KAMPALA – Parliamentarians have a crucial role to play in ensuring meaningful, people-centred development, UNFPA Executive Director Dr. Babatunde Osotimehin made clear in his address to the 126th Inter-Parliamentary Union Assembly here on Monday.
“As members of Parliament, you are in a key position in ensuring adequate budget lines for health, holding governments accountable for their commitments, building partnerships and tearing down legal and economic barriers to put women and men, and boys and girls, on an equal footing in the spheres of life,” said Dr. Osotimehin in his address to the plenary. His speech followed and built on points made by UNICEF Executive Director Anthony Lake who spoke about ‘stunting’ due to inadequate nutrition as a silent health emergency.
Dr. Osotimehin underscored the critical link between children's nutrition and maternal health, alluding to the UN Secretary-General’s Every Mother, Every Child initiative. He said that women and children’s health and education are not only important ends in their own right; they are also essential interventions for addressing population dynamics and paving the way to sustainable development.
There is a particular need to focus attention on adolescent girls and address factors that lead to early pregnancy, discrimination, violence and dropping out of school. ‘’No girls should be left behind,” he said, because maternal mortality will not go down if they are.
Describing maternal mortality as the world’s largest health inequity, Dr. Osotimehin urged parliamentarians to focus on impacts to the lowest quintile of their societies, especially women and children, as they pass laws and budgets and advocate for investments. He also noted that the principle of equity must remain central to the development agenda, which parliamentarians will be critical in redefining after 2015, when the Millennium Development Goals will be revisited.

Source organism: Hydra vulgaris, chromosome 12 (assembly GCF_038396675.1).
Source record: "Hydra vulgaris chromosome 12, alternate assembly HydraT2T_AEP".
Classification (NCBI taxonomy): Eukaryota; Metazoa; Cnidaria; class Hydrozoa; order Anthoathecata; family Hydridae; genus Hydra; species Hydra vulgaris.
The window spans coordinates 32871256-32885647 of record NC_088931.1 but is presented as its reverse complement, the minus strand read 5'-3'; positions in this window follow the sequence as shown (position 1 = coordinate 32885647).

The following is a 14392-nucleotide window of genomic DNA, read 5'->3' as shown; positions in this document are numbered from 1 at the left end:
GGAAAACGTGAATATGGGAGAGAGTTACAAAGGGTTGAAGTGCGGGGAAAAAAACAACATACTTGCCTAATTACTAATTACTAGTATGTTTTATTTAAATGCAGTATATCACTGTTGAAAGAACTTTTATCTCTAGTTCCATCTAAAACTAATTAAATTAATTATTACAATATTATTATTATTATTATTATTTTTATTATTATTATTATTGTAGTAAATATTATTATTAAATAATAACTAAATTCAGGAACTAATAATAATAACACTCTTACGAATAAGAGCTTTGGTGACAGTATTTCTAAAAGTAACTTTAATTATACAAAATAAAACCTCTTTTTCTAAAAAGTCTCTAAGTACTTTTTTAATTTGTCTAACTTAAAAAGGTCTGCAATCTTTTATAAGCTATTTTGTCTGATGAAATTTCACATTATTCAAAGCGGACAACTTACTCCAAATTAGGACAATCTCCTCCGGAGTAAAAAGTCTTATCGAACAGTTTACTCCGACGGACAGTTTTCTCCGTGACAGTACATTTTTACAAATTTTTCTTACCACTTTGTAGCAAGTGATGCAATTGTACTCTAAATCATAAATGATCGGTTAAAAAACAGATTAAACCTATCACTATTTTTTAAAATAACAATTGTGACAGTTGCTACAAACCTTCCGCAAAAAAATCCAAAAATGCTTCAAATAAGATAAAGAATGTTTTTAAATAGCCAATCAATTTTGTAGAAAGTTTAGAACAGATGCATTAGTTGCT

People are demanding change and young people are demanding transformation of society, he added, noting that of the 7 billion people in the world today,1.8 billion are young people, and 9 out 10 of these are in the developing world. “Their generation holds the greatest potential to accelerate social and economic progress,” he said.
Dr. Osotimehin said that with the right investments in people—particularly adolescents and youth—we can have thriving cities, productive labour forces that fuel economic growth, and communities where people are healthy, economically secure and enjoying dignified lives. “And as UNFPA, we are committed to focus our efforts to deliver a world where every pregnancy is wanted, every child birth is safe and every young person’s potential is fulfilled.”